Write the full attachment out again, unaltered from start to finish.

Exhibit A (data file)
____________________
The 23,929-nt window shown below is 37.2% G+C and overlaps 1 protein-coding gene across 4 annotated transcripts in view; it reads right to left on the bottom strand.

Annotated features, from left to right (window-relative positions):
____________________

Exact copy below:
The 23,929-nt window shown below is 37.2% G+C and overlaps 1 protein-coding gene across 4 annotated transcripts in view; it reads right to left on the bottom strand.

Annotated features, from left to right (window-relative positions):